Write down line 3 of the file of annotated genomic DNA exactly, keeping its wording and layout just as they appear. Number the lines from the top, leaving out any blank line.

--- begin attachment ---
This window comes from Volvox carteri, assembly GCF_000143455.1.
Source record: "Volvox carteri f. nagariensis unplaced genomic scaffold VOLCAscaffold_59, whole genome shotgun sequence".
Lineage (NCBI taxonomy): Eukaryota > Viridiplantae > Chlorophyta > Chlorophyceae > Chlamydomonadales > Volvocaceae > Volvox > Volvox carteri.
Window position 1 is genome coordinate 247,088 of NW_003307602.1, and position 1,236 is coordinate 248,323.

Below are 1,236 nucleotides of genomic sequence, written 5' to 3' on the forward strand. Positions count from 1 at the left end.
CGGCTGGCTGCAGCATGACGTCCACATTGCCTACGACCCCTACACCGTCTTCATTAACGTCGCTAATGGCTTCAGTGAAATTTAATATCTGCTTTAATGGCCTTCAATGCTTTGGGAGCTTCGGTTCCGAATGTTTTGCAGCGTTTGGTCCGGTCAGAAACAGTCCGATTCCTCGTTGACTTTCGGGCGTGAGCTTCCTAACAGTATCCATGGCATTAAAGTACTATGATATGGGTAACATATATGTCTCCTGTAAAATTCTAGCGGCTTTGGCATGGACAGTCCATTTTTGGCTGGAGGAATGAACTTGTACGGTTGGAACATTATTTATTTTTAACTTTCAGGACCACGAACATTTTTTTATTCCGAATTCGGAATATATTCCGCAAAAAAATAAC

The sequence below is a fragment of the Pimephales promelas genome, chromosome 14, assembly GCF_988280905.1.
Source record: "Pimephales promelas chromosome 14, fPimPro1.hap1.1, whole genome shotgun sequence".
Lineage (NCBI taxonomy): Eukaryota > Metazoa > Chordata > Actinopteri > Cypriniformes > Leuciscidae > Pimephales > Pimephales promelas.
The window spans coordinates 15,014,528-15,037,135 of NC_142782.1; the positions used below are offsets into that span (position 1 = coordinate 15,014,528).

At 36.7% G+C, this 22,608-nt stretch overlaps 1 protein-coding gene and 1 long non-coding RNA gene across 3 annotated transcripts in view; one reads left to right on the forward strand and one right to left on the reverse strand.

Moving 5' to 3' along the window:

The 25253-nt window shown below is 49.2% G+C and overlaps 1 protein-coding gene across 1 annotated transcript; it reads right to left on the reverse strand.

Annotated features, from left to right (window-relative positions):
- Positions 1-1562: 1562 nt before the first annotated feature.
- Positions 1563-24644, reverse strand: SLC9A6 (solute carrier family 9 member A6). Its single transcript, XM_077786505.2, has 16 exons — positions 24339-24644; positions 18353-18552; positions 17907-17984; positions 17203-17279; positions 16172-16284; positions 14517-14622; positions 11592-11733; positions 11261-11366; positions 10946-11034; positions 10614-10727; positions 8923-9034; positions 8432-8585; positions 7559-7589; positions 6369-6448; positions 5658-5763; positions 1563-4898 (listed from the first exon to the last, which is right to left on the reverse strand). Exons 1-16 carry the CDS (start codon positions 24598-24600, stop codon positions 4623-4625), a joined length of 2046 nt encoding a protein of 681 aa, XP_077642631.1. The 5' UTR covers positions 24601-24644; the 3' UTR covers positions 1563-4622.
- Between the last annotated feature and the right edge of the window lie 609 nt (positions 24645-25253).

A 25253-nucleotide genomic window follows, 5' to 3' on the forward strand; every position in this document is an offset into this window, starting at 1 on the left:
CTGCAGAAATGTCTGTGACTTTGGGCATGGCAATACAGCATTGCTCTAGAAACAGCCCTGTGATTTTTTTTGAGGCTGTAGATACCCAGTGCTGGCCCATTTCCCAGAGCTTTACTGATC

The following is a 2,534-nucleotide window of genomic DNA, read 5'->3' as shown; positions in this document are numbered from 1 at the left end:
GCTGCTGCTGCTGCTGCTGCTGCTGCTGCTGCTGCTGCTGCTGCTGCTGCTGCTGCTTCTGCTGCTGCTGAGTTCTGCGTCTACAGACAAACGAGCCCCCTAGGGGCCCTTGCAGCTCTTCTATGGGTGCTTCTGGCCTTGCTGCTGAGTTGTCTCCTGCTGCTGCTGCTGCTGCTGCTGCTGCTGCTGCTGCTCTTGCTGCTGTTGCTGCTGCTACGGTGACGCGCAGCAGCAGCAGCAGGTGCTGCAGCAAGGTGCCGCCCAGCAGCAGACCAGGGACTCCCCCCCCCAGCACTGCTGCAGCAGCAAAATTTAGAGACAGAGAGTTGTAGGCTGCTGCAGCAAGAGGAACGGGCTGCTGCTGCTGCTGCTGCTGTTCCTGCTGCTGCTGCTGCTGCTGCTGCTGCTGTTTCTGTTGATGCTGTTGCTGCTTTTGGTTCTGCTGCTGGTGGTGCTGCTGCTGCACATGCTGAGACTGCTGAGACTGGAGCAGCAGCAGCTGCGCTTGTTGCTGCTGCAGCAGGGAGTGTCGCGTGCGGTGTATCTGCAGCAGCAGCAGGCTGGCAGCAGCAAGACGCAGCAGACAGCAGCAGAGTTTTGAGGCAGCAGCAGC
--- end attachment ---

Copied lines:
Lineage (NCBI taxonomy): Eukaryota > Viridiplantae > Chlorophyta > Chlorophyceae > Chlamydomonadales > Volvocaceae > Volvox > Volvox carteri.